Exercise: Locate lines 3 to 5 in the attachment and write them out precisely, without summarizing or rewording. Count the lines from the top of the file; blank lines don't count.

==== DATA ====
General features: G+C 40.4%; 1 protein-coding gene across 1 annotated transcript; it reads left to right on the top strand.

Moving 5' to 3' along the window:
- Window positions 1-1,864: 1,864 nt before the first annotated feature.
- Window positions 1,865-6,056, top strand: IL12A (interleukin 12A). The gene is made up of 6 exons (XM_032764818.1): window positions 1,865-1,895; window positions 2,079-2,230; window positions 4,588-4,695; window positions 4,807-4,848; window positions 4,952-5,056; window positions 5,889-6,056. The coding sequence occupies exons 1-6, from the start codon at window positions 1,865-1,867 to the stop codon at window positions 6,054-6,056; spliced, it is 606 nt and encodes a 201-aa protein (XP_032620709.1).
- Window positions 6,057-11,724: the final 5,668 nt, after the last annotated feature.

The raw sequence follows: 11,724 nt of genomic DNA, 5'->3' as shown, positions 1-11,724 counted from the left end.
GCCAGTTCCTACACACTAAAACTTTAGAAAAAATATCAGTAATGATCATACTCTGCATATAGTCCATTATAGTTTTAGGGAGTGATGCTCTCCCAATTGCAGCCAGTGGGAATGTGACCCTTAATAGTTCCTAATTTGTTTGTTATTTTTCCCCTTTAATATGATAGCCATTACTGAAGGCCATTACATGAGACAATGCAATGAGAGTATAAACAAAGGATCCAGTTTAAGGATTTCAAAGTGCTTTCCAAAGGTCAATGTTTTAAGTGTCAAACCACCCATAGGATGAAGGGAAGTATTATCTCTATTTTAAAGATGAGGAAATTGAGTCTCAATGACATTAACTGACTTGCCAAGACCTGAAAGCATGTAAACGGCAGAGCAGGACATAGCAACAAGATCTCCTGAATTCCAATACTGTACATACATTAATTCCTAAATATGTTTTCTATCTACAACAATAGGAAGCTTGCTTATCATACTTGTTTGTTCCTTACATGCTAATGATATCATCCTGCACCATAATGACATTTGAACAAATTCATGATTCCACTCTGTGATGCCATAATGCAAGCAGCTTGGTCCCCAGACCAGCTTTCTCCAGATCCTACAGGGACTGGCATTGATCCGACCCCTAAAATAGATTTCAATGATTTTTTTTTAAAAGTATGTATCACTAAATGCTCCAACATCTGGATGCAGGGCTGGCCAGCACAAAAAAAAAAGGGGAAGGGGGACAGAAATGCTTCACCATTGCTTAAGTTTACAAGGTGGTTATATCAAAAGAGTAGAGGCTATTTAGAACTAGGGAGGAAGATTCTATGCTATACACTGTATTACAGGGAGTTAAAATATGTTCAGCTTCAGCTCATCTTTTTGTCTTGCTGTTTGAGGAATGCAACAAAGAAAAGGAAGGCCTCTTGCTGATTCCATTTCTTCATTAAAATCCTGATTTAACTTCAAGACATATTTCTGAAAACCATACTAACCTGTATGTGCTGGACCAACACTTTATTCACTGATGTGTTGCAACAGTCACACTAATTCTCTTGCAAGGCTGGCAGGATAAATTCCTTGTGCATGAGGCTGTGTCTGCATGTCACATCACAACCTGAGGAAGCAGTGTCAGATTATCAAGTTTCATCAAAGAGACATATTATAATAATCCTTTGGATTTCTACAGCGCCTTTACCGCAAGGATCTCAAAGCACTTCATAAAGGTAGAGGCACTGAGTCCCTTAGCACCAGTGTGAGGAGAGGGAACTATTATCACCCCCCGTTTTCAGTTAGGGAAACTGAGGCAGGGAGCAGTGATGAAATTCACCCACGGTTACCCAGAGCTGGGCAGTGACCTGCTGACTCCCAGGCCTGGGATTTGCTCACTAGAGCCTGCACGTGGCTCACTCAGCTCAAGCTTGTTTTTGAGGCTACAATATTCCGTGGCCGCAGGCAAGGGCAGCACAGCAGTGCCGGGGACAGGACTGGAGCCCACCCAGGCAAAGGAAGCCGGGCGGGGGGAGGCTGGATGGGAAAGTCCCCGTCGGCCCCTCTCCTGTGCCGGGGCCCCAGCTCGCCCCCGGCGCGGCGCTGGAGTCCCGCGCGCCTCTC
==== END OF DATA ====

- Window positions 1-1,864: 1,864 nt before the first annotated feature.
- Window positions 1,865-6,056, top strand: IL12A (interleukin 12A). The gene is made up of 6 exons (XM_032764818.1): window positions 1,865-1,895; window positions 2,079-2,230; window positions 4,588-4,695; window positions 4,807-4,848; window positions 4,952-5,056; window positions 5,889-6,056. The coding sequence occupies exons 1-6, from the start codon at window positions 1,865-1,867 to the stop codon at window positions 6,054-6,056; spliced, it is 606 nt and encodes a 201-aa protein (XP_032620709.1).
- Window positions 6,057-11,724: the final 5,668 nt, after the last annotated feature.